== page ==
Globalisation and the role of religion in intergroup tension and violence have raised religious diversity in most parts of the world; if the aim of ICD is to reduce the likelihood of conflict by promoting intergroup understanding and mutual respect, then working with religious head offices will only be a small part of the way to address the issues. Similarly, education about religious diversity, which simply gives the official or ‘packaged’ version of a religion, will not prepare people for the rich diversity of religious life and practice that has to be encountered in the lived experience of their neighbours (Jackson, 2012, 2014). However, until research examining the full range of religious life is conducted and respected by policy makers and educationalists, much of the energy of religions will not be understood or appreciated.
A more holistic approach to interreligious dialogue as part of ICD is required by the changing ways religion is and is not organised, by the changing ways people are religious and by a realisation that packaged religions are only part of the story. Interreligious dialogue, at least in the West but also in those parts of the the world where western Protestant ideals of religion did not and do not sit comfortably, will have to include those whose spirituality is shaped in places other than formally organised religious groups. When religion is not entirely about beliefs and norms that were set and enforced by organised communities, then attention must be paid to a much wider range of human activities. This is even more true if the aim is to include those who are under the age of 40 years. A much more diverse array of people must be involved than those who might qualify as religious leaders, let alone official clergy. Effective ICD should include people who have declared that they have ‘no religion’, as the PEW Research Centre and other research (Bouma and Halafoff, 2017) increasingly shows that although ‘nones’ are not organisationally committed they are not atheists, nor are they anti-faith, but nurture matters religious and spiritual (Blumberg, 2016). Matters and activities previously associated with formally organised religion now have moved out of the control of religious professionals, as people take charge of their own spiritual lives, seek out what appeals to and works for them and also decide on the implications of what they encounter for action. ICD that only deals with religious leaders and those in packaged religions misses most of the action. This has become very clear in many ways, including studies of radicalisation (Lentini, 2013).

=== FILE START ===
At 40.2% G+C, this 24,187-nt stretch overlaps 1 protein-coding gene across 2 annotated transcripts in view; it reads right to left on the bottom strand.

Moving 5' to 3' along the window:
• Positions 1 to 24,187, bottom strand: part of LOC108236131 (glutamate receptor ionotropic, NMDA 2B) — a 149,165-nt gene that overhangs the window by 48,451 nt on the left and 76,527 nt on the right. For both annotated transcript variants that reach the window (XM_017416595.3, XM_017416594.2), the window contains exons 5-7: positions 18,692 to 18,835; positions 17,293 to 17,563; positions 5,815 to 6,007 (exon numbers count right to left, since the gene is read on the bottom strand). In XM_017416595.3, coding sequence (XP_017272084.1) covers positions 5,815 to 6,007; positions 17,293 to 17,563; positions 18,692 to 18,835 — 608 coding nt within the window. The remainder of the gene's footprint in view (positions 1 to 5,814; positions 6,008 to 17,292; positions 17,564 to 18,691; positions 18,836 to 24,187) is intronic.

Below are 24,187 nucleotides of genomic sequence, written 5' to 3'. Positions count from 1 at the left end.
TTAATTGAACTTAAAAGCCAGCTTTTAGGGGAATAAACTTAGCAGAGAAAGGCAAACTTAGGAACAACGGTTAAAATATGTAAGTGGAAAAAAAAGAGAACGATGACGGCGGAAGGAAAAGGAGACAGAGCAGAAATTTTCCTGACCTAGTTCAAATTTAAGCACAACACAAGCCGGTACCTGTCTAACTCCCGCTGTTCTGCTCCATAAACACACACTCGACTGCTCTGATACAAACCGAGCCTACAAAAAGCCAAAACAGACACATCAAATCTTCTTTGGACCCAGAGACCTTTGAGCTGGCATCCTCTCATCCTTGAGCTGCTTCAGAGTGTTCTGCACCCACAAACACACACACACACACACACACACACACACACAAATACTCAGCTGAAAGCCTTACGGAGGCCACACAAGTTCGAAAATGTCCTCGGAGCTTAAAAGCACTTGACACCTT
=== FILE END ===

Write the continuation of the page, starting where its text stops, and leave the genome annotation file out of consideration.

In taking a holistic approach to interreligious dialogue, ICD will no longer see religion as special, as requiring its own domain and needing different approaches. Religions both packaged and lived must be a part of ICD, and, of course, religions need to be treated with respect. But, like all other cultural elements, religions, whether packaged or lived, have both positive and negative aspects from the perspective of promoting intergroup harmony, mutual respect and reducing conflict. In this context, UNESCO’s move to develop intercultural competencies (UNESCO, 2010, 2013) will provide precisely the skills and openness needed to detect and appreciate all forms of lived and packaged religion and to see their roles in the lives of people and societies. While not particularly designed to enhance our understanding of religion, using these skills and orientations will, in fact, provide precisely the tools needed to do so as they are much more sensitive to the role of lived religion in a person’s life. This approach and others like it will develop the skills needed to negotiate the many forms of diversity encountered in daily life and, by giving people confidence, will reduce fear and promote healthy relationships.
Alper, B. 2015. ‘Millennials are less religious than older Americans, but just as spiritual’, Pew Research Center, retrieved 23 November 2015, available at: http://www.pewresearch.org/fact-tank/2015/11/23/millennials-are-less-religious-than-older-americans-but-just-as-spiritual
Aly, Z. 2015. ‘Pilgrimages are at the heart of major religions’, Sydney Morning Herald, 20 September, retrieved 10 November 2016, available at: http://www.smh.com.au/national/pilgrimages-at-heart-of-major-religions-20150917-gjokgw
Ammerman, N. 2013a. Sacred stories: spiritual tribes: finding religion in everyday life, New York: Oxford University Press.